From dragonflies to marsh harriers, otters to orchids, many mineral sites are outstanding places for wildlife. But by working together, mineral planners, mineral operators and conservation organisations can do even more to bring mineral sites to life for people and wildlife.
Creating new wildlife habitats is a core aspiration of the England Biodiversity Strategy, and a key principle of government guidance in the National Planning Policy Framework. A 2006 study by the RSPB showed that mineral sites in England hold the potential to deliver 100% of the habitat creation targets for nine priority habitats - including lowland heathland, lowland meadows, and wet reedbed – and to make a significant contribution to many other habitats.
However, creating priority habitats on individual mineral sites is just the starting point. Creating a coherent and resilient ecological network capable of responding to the challenges of climate change and other pressures requires a shift in emphasis, away from piecemeal conservation actions towards a more effective, more integrated landscape-scale approach. Only if this landscape-scale approach is taken will we halt, and potentially reverse, the decline of England’s biodiversity.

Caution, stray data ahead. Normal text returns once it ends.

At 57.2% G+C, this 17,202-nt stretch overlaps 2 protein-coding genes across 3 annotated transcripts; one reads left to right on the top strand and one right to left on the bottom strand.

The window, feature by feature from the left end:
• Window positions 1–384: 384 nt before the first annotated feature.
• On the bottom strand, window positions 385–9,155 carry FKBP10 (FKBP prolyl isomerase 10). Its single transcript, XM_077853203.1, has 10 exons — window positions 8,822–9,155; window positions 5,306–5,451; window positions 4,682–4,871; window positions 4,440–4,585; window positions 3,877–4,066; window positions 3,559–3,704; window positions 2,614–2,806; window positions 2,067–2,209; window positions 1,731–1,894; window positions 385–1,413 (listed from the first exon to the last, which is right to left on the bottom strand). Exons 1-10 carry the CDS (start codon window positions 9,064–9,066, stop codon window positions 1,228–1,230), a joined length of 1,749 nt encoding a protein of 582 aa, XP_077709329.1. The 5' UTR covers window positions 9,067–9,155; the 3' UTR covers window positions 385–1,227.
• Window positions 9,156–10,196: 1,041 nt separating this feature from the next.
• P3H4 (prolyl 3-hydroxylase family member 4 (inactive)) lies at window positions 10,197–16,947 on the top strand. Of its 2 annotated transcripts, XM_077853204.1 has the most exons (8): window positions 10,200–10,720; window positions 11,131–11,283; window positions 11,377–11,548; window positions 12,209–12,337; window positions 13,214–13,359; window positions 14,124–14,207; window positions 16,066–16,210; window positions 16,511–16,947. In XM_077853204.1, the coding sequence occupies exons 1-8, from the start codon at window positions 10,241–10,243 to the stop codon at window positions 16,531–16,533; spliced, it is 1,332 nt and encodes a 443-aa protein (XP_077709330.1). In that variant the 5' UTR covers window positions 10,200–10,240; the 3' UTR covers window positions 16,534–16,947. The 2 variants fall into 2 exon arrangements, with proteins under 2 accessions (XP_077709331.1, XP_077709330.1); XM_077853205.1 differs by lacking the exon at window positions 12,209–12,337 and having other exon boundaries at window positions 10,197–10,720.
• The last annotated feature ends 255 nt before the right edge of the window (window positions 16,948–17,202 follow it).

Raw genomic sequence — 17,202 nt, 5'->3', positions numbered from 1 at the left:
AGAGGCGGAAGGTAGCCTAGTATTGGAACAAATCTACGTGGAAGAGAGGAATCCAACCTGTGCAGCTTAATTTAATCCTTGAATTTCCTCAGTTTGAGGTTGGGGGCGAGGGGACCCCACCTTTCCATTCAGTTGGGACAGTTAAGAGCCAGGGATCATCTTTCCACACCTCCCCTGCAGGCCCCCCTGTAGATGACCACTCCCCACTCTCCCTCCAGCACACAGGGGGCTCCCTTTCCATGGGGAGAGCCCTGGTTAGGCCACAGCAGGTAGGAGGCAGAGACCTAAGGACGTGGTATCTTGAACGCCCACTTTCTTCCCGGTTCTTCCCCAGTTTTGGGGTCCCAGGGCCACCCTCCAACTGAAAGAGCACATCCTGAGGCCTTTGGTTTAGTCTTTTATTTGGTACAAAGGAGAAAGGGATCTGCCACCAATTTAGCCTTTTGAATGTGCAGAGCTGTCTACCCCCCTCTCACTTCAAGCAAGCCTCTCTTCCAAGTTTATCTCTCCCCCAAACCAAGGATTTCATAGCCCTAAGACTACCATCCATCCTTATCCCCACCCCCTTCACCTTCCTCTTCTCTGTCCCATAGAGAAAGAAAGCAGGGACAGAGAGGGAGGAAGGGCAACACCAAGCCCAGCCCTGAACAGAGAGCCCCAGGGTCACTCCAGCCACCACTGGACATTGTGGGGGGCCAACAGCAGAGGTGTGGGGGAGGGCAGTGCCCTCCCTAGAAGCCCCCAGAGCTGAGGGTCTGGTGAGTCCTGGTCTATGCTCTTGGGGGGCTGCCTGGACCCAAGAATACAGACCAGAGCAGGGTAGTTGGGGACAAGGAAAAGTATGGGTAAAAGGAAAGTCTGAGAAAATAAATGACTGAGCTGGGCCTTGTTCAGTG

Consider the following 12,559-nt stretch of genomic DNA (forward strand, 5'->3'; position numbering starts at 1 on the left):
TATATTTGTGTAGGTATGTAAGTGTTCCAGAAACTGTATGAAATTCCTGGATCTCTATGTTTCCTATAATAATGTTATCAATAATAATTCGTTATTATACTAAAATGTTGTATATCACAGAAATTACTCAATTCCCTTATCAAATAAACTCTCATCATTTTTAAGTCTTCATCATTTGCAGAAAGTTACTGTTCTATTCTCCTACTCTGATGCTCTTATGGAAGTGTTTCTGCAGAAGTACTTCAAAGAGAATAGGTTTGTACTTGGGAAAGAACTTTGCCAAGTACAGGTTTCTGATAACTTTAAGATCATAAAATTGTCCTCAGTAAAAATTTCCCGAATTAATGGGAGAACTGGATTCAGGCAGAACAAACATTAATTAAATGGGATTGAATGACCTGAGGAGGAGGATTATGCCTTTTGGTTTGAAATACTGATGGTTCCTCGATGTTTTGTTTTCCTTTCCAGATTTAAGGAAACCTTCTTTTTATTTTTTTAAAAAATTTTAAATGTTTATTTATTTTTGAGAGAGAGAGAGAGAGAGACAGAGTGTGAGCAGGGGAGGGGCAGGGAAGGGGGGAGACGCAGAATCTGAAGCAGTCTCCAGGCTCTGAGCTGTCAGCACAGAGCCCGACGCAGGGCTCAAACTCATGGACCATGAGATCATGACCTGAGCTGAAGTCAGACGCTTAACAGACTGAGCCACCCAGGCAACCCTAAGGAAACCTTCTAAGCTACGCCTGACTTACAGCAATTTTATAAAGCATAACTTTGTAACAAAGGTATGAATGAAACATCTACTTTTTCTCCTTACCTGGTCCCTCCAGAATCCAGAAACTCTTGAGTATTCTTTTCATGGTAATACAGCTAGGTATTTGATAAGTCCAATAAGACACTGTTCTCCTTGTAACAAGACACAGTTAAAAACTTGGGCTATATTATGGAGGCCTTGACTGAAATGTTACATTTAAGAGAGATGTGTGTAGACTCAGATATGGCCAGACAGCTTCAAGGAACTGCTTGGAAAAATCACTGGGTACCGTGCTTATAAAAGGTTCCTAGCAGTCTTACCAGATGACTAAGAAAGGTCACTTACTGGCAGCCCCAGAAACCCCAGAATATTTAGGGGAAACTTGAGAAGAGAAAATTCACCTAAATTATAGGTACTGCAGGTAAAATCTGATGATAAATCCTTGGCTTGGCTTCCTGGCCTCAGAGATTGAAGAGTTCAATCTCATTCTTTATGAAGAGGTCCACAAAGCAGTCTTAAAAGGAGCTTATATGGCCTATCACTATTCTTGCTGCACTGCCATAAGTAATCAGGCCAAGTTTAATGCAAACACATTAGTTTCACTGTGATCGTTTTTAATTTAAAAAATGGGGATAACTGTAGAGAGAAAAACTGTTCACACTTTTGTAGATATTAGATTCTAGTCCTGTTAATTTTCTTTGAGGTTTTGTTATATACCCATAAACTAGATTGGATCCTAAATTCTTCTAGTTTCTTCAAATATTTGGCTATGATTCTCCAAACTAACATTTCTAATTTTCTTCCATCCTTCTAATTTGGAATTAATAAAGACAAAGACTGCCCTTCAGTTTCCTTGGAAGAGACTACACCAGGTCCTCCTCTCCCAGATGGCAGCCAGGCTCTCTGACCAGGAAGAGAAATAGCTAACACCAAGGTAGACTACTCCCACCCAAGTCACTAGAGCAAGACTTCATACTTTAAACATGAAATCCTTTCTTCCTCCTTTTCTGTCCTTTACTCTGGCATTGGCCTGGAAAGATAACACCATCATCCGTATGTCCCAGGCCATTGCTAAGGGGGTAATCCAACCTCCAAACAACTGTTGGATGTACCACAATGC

Positive and ambitious policies in Mineral Plans (‘Mineral Plans’ also covers Local Plans with mineral-related policies) can do much to help realise the potential for a landscape-scale approach to habitat creation on mineral sites and to halt the current decline in biodiversity. This advisory sheet sets out some of the most important concepts that a visionary, innovative Mineral Plan should include.
Press for extended after-care periods.
Five years is often not long enough to guarantee successful establishment of priority habitat. Mineral Plans should increase after-care to 25 years, using planning obligations as appropriate.
Examples of best practice
A report by David Tyldesley and Associates (DTA), commissioned by Nature After Minerals (NAM), highlights several examples of Mineral Plans that address some of the above points of best practice. The following Mineral Planning Authorities are a selection of those whom NAM considers to represent best practice.
- Rutland County Council
- Cambridgeshire and Peterborough
- Surrey County Council
- Wiltshire Council
The information set out within this advisory sheet in no way constitutes legal or regulatory advice and is based on circumstances and facts as they existed at the time Nature After Minerals compiled this document. Should there be a change in circumstances or facts, then this may adversely affect any recommendations, opinions or findings contained within this document